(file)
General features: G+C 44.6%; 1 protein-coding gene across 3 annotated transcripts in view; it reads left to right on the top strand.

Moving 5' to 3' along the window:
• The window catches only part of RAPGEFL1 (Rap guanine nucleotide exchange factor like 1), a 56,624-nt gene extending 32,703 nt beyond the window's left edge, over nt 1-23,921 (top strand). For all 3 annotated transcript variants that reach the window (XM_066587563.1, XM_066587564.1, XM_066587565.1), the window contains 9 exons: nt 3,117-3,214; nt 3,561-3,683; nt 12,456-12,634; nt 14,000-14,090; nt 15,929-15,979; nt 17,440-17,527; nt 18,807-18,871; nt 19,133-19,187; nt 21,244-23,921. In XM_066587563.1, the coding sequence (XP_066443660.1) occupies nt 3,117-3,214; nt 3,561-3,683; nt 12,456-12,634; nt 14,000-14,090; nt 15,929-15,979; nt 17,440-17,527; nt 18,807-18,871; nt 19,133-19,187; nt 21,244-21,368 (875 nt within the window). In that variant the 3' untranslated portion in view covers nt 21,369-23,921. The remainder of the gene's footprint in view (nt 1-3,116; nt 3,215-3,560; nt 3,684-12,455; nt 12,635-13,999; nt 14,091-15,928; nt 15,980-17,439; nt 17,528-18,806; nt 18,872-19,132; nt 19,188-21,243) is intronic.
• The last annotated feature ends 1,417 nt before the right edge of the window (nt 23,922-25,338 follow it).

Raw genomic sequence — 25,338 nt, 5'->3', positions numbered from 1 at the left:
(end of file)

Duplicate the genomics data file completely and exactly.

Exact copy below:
General features: G+C 44.6%; 1 protein-coding gene across 3 annotated transcripts in view; it reads left to right on the top strand.

Moving 5' to 3' along the window:
• The window catches only part of RAPGEFL1 (Rap guanine nucleotide exchange factor like 1), a 56,624-nt gene extending 32,703 nt beyond the window's left edge, over nt 1-23,921 (top strand). For all 3 annotated transcript variants that reach the window (XM_066587563.1, XM_066587564.1, XM_066587565.1), the window contains 9 exons: nt 3,117-3,214; nt 3,561-3,683; nt 12,456-12,634; nt 14,000-14,090; nt 15,929-15,979; nt 17,440-17,527; nt 18,807-18,871; nt 19,133-19,187; nt 21,244-23,921. In XM_066587563.1, the coding sequence (XP_066443660.1) occupies nt 3,117-3,214; nt 3,561-3,683; nt 12,456-12,634; nt 14,000-14,090; nt 15,929-15,979; nt 17,440-17,527; nt 18,807-18,871; nt 19,133-19,187; nt 21,244-21,368 (875 nt within the window). In that variant the 3' untranslated portion in view covers nt 21,369-23,921. The remainder of the gene's footprint in view (nt 1-3,116; nt 3,215-3,560; nt 3,684-12,455; nt 12,635-13,999; nt 14,091-15,928; nt 15,980-17,439; nt 17,528-18,806; nt 18,872-19,132; nt 19,188-21,243) is intronic.
• The last annotated feature ends 1,417 nt before the right edge of the window (nt 23,922-25,338 follow it).

Raw genomic sequence — 25,338 nt, 5'->3', positions numbered from 1 at the left: